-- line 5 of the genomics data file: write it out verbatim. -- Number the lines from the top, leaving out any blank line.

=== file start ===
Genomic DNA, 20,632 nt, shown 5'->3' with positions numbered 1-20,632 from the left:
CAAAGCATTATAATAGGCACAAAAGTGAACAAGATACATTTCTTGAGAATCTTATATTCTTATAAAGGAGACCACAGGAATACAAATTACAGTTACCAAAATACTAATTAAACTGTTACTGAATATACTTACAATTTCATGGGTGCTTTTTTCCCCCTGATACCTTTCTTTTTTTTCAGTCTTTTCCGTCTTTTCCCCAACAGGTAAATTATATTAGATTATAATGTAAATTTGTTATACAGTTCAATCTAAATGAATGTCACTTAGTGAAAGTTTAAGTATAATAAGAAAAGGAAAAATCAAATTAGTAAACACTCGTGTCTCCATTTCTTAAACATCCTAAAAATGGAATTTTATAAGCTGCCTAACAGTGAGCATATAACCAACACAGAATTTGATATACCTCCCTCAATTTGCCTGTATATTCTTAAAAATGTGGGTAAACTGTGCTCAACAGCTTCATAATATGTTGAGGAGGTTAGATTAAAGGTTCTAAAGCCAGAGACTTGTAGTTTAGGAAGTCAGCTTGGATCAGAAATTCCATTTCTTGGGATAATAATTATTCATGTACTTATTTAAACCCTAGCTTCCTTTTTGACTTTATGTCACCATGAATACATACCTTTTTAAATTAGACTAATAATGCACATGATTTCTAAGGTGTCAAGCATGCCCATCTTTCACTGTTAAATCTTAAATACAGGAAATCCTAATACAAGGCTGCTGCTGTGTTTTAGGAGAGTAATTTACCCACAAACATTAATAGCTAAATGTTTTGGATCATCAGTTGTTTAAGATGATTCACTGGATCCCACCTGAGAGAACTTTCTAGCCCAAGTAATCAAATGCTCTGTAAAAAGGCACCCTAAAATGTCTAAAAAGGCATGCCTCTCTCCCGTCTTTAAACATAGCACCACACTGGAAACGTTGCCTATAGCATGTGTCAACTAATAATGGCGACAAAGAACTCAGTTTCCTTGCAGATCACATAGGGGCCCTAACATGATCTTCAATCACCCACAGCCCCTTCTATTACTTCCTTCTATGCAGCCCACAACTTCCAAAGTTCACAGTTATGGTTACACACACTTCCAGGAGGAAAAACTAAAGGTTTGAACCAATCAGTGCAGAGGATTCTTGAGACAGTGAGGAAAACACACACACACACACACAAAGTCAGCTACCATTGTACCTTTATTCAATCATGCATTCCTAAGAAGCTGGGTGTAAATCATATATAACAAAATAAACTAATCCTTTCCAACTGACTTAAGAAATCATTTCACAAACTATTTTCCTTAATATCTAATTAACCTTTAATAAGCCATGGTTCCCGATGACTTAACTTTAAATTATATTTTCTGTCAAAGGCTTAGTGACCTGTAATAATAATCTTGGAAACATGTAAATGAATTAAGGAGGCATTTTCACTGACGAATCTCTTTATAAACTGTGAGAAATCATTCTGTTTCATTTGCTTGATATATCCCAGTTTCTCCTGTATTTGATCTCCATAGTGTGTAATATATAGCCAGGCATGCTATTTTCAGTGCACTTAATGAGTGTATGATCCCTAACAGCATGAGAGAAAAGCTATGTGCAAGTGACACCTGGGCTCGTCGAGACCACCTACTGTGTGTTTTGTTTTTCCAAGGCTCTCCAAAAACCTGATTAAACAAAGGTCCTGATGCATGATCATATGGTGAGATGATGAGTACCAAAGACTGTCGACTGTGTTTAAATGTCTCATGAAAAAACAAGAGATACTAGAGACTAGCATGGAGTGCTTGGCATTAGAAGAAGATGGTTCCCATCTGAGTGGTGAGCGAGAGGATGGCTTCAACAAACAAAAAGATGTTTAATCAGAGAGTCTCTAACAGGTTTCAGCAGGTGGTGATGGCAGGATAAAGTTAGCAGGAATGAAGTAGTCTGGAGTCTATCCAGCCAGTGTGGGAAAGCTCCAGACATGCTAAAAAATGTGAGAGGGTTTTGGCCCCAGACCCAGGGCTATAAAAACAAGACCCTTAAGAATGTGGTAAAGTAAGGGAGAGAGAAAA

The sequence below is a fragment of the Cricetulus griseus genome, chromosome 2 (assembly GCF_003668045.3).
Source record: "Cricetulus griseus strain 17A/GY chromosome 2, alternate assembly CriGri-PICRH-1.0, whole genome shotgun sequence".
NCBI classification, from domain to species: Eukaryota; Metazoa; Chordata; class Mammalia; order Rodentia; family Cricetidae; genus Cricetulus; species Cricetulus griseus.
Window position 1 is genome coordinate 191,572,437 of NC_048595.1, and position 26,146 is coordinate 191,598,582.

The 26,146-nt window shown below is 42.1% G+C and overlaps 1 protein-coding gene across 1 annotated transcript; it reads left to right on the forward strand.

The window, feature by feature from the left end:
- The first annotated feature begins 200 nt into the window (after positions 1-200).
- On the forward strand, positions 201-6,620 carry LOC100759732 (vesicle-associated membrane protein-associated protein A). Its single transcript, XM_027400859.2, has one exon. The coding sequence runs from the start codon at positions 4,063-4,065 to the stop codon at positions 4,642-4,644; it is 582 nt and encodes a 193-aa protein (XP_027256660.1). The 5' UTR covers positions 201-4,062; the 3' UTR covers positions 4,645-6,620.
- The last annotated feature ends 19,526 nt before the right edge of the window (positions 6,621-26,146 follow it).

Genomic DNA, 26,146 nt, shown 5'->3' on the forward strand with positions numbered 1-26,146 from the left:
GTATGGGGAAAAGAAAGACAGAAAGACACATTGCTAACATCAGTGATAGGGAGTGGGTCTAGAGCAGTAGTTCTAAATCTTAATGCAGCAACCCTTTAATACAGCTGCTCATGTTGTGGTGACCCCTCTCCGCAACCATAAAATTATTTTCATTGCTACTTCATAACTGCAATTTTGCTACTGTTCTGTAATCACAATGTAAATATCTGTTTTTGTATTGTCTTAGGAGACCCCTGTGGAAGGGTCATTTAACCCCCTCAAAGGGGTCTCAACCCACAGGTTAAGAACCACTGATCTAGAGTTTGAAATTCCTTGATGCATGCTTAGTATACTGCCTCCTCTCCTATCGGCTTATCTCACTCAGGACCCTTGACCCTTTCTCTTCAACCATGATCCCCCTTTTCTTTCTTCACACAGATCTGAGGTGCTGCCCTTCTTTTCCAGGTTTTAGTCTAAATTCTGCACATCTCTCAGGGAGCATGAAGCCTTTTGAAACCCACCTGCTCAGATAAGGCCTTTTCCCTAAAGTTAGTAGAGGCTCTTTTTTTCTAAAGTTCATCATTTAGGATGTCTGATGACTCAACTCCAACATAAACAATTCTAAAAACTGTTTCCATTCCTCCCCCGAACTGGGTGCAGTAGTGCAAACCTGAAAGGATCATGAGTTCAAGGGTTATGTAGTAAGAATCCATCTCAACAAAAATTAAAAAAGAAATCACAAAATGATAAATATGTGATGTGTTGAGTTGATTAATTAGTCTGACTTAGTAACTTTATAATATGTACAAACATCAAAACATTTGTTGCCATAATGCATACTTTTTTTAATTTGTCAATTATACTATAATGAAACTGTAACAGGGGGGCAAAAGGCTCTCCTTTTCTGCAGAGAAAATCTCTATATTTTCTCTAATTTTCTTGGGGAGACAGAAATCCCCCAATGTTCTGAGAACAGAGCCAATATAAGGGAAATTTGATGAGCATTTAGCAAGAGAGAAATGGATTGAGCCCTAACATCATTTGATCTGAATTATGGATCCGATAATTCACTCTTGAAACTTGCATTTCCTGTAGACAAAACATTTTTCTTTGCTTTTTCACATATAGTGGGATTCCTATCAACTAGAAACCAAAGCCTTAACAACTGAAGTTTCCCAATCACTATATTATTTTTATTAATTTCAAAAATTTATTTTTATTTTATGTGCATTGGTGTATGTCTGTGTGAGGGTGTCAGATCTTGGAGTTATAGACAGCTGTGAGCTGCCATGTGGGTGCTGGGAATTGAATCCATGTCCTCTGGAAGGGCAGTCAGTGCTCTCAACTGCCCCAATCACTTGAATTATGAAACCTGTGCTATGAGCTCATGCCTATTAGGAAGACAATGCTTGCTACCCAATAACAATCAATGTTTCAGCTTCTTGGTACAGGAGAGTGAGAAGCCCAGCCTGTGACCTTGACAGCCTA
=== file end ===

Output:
NCBI classification, from domain to species: Eukaryota; Metazoa; Chordata; class Mammalia; order Rodentia; family Cricetidae; genus Cricetulus; species Cricetulus griseus.